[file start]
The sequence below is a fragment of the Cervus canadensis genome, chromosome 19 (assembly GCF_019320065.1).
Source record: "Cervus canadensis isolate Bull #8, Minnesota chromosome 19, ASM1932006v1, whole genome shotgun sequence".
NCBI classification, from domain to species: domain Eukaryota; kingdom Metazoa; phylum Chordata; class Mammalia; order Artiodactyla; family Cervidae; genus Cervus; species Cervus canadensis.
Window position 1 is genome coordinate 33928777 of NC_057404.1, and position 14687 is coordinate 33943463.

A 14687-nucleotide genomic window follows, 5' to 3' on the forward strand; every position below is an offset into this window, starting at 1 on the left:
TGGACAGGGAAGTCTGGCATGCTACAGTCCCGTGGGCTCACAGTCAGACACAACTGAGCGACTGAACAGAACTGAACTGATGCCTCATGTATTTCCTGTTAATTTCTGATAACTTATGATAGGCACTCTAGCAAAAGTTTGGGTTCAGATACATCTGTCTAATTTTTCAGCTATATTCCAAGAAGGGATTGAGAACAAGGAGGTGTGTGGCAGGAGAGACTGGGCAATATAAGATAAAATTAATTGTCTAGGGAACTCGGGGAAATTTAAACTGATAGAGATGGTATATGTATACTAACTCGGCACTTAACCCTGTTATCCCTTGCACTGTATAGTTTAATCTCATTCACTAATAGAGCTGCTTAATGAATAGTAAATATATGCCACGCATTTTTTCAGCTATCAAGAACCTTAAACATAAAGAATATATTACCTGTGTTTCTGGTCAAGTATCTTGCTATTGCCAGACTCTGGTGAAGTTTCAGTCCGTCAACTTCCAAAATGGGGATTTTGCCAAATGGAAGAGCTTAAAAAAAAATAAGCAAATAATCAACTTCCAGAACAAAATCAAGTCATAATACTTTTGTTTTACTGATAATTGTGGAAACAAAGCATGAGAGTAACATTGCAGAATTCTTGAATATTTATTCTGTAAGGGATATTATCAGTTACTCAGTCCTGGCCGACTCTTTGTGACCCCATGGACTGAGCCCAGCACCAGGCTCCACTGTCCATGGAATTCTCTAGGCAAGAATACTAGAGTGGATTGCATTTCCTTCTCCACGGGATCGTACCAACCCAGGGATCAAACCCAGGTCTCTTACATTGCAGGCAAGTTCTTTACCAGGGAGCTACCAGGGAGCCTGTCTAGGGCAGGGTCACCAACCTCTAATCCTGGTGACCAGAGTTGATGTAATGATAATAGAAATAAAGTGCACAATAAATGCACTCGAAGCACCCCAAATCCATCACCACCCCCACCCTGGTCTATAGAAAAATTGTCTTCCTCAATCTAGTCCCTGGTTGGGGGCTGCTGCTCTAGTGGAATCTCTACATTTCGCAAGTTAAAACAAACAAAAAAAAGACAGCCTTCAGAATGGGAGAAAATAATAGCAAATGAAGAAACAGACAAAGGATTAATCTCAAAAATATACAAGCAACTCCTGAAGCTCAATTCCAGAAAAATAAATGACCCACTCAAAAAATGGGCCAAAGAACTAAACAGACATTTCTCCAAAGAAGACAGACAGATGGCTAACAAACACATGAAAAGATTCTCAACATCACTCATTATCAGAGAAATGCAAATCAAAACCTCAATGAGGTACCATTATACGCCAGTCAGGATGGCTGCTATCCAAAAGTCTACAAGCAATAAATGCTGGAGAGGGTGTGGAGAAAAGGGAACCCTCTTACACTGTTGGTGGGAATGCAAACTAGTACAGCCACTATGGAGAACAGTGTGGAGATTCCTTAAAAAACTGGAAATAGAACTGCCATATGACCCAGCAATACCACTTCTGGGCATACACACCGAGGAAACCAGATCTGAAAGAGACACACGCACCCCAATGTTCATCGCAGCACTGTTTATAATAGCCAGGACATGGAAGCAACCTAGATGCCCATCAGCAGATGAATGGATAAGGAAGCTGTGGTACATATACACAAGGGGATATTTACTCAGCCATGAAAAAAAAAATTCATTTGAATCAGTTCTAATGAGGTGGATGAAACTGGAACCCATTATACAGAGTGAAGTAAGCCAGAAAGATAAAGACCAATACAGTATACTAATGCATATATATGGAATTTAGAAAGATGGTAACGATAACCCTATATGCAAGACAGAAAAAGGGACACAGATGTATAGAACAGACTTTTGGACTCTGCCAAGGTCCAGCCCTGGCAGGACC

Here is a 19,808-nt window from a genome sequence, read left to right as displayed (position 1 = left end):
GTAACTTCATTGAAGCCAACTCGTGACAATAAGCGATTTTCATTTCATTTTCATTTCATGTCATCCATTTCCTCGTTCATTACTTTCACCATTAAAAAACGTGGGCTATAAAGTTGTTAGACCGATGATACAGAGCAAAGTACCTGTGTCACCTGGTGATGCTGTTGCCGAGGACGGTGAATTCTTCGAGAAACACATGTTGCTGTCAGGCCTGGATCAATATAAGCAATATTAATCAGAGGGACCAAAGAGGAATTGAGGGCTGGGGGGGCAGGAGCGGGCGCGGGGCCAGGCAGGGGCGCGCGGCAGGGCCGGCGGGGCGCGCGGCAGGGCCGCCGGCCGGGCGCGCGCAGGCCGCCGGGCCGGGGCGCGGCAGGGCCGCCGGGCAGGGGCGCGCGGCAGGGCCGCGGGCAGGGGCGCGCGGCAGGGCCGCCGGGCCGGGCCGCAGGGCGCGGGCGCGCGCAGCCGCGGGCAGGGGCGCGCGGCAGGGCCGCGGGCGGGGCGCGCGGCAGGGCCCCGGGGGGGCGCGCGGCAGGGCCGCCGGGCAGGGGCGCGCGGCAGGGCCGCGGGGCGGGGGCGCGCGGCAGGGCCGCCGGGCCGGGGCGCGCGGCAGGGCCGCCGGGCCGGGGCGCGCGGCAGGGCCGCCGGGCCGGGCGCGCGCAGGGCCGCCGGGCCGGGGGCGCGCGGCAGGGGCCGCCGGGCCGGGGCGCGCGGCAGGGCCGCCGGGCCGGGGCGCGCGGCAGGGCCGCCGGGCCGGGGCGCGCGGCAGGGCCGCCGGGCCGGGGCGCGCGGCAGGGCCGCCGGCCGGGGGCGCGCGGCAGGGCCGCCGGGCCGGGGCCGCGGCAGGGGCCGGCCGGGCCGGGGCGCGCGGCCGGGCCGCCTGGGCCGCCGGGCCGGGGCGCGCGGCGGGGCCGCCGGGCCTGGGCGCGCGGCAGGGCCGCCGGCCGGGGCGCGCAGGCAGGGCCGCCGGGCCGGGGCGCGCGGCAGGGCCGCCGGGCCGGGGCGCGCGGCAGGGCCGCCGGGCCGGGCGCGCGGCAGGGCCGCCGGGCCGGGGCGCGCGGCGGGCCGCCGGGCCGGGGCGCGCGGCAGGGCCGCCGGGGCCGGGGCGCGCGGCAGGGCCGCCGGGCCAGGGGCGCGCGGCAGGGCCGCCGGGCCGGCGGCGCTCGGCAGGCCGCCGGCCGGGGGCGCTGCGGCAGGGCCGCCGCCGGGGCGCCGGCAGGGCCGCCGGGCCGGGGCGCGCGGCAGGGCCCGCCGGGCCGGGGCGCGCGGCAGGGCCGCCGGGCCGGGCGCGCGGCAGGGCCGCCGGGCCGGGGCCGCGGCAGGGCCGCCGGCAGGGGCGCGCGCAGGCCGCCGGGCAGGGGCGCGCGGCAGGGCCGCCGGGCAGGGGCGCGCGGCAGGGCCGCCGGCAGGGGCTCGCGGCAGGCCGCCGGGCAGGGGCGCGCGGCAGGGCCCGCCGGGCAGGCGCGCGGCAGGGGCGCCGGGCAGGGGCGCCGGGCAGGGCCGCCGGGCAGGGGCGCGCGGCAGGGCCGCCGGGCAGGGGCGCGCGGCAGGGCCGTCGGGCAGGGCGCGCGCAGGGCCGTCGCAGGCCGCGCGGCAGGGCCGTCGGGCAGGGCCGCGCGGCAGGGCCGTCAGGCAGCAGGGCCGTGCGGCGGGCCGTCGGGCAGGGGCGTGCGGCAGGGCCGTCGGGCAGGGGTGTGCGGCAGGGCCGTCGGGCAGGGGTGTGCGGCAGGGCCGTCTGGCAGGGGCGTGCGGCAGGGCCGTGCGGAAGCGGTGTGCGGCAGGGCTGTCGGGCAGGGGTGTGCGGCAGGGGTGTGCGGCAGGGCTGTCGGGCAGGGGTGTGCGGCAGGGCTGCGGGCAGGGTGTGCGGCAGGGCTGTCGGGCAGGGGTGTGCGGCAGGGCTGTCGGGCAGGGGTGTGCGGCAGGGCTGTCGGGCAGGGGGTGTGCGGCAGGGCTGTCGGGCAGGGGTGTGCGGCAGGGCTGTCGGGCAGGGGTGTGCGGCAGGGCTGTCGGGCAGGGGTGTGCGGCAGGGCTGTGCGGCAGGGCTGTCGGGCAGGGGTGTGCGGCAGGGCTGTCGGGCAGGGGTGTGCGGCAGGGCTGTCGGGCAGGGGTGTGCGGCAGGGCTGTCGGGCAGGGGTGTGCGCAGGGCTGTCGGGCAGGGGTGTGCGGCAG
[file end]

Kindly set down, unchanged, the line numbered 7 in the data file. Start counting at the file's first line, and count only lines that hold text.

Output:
Here is a 19,808-nt window from a genome sequence, read left to right as displayed (position 1 = left end):